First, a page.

None of us are able to achieve success without some help along the way. Is there a particular person to whom you are grateful who helped get you to where you are? Can you share a story about that?

So many. Women, Black Women especially. Women of color are the root, trunk, branch and leaf tip of the entire food and care system. Listening to and centering Black women’s advice is the fastest and most efficient way to affect societal equity. Go to Dr. Jessica B. Harris or Leah Pennimen to understand the root of food and agriculture, Davita Davison for best practices in entrepreneurship and community building the trunk, Ianne Fields Stewart the founder of the Okra Project for advice on branching into marginalized communities with authenticity, Alexis Nicole Nelson who is literally teaching you how to eat the leaf, education in foraging, youth engagement, and sustainability and ending waste.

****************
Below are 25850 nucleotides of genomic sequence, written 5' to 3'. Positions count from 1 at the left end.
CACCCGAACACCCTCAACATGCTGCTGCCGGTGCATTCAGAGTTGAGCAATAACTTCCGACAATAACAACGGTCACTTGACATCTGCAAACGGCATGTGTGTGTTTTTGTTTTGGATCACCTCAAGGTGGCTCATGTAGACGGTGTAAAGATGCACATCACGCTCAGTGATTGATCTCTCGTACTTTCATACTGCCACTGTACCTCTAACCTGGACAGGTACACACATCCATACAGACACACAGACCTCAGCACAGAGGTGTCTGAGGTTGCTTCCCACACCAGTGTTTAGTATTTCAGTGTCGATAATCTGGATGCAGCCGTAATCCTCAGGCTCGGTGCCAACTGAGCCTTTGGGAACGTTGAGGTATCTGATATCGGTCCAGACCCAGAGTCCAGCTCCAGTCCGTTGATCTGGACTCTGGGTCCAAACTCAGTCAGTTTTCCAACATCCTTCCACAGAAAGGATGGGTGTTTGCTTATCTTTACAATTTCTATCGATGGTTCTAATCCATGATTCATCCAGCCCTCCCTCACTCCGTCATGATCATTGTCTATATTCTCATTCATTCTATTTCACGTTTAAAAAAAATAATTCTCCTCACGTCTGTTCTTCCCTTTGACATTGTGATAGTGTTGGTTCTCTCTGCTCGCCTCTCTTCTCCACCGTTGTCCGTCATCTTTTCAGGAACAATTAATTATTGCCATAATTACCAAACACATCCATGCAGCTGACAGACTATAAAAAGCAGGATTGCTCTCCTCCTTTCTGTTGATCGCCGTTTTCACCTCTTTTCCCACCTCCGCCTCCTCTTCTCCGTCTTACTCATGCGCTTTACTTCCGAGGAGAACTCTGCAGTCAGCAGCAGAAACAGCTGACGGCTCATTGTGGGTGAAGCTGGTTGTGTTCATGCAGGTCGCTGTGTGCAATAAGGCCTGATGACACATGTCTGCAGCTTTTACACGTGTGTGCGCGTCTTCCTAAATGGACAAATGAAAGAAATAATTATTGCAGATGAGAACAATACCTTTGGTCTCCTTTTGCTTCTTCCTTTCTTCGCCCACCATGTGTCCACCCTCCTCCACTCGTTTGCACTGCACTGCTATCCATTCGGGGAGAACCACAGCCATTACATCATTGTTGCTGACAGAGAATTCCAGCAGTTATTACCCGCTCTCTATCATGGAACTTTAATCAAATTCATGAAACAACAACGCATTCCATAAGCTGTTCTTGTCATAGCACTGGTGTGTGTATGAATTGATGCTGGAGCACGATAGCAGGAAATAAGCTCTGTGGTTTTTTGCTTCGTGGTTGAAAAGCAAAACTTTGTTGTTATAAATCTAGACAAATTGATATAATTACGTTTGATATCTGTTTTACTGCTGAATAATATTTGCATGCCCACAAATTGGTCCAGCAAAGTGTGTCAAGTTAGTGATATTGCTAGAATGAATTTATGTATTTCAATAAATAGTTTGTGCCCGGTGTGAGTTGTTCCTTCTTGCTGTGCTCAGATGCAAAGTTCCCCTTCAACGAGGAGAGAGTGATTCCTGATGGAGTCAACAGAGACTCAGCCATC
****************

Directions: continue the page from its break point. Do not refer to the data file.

You are a successful leader. Which three character traits do you think were most instrumental to your success? Can you please share a story or example for each?

I’m a good listener, and listen deeply to not just what’s said — but what it means. Adaptable, the things we think today may not fly tomorrow — there is no “set it and forget it” to food equity. Curious, I like thinking about this stuff… I like learning and talking and reflecting and talking some more — visiting other countries and states to see how they’re doing stuff, learning about how there are food equity solutions in other industries, and how we can consolidate best practices and resources to exact some sustainable change, write better policy, and build better communities.